Parker studies changes in the climate system. He is currently a PhD student in the Department of Earth and Planetary Sciences at Harvard University. His research interests broadly involve applied statistics and mathematical modeling for understanding the climate system.
Previously, he was Earth Systems Advisor at the Advanced Research Projects Agency -- Energy (ARPA-E) in the U.S. Department of Energy, where he was part of a team exploring potential advances in machine learning, distributed ledger, distributed IoT, and sensor technologies as applied to energy supply chains, as well as accelerated carbon sequestration in crop roots (i.e., taking carbon out of the atmosphere and storing it in soil) and developing the next generation of bioenergy crops.
Before joining ARPA-E, Parker was Policy Advisor for Natural Resources at the White House Office of Science and Technology Policy (OSTP). At OSTP, he led a portfolio focused on domestic environmental, energy, agricultural, and life sciences. In this role, he co-led the work of several interagency scientific bodies under the National Science and Technology Council, including as Co-Chair of the Subcommittee on Life Sciences and the Subcommittee on Food and Agriculture.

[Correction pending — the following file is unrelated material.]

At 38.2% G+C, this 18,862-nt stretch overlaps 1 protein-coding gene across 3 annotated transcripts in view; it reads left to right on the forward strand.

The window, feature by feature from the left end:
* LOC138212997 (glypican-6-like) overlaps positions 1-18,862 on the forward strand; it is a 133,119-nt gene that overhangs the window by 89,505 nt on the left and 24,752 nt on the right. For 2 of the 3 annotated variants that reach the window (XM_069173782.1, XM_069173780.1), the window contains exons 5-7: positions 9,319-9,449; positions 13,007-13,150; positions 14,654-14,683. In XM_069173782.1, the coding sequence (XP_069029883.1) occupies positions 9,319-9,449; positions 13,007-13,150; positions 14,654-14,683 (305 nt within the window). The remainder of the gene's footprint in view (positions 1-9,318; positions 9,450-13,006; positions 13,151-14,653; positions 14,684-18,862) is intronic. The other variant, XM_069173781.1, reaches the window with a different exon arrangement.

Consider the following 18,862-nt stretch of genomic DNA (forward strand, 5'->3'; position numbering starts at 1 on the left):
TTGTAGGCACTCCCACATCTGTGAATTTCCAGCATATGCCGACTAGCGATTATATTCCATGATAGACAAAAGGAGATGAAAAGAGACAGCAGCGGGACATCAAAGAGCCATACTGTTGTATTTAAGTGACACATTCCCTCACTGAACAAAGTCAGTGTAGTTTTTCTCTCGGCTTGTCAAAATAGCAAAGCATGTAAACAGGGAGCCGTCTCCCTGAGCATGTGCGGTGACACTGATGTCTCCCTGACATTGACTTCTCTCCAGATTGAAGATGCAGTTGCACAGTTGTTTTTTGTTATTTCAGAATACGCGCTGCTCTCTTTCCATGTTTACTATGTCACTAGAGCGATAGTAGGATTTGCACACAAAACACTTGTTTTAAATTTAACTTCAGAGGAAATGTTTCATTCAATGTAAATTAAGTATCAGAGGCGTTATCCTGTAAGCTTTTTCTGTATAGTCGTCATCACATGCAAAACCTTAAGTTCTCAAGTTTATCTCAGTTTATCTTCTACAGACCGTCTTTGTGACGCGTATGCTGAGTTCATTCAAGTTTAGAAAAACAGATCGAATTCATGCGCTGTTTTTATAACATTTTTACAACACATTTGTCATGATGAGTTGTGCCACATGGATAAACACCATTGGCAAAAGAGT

Parker has led expeditions in the Arctic and Antarctic. In 2013, after three expeditions to the North Pole, Parker led the Willis Resilience Expedition, a climate change research expedition across Antarctica that broke the record for the fastest human-powered trek to the South Pole. He also became the youngest man to walk to the Pole at the time. In December 2013, he was named to TIME Magazine’s 30 Under 30 list of people changing the world.
Parker received a B.S. in Geology & Geophysics from Yale University.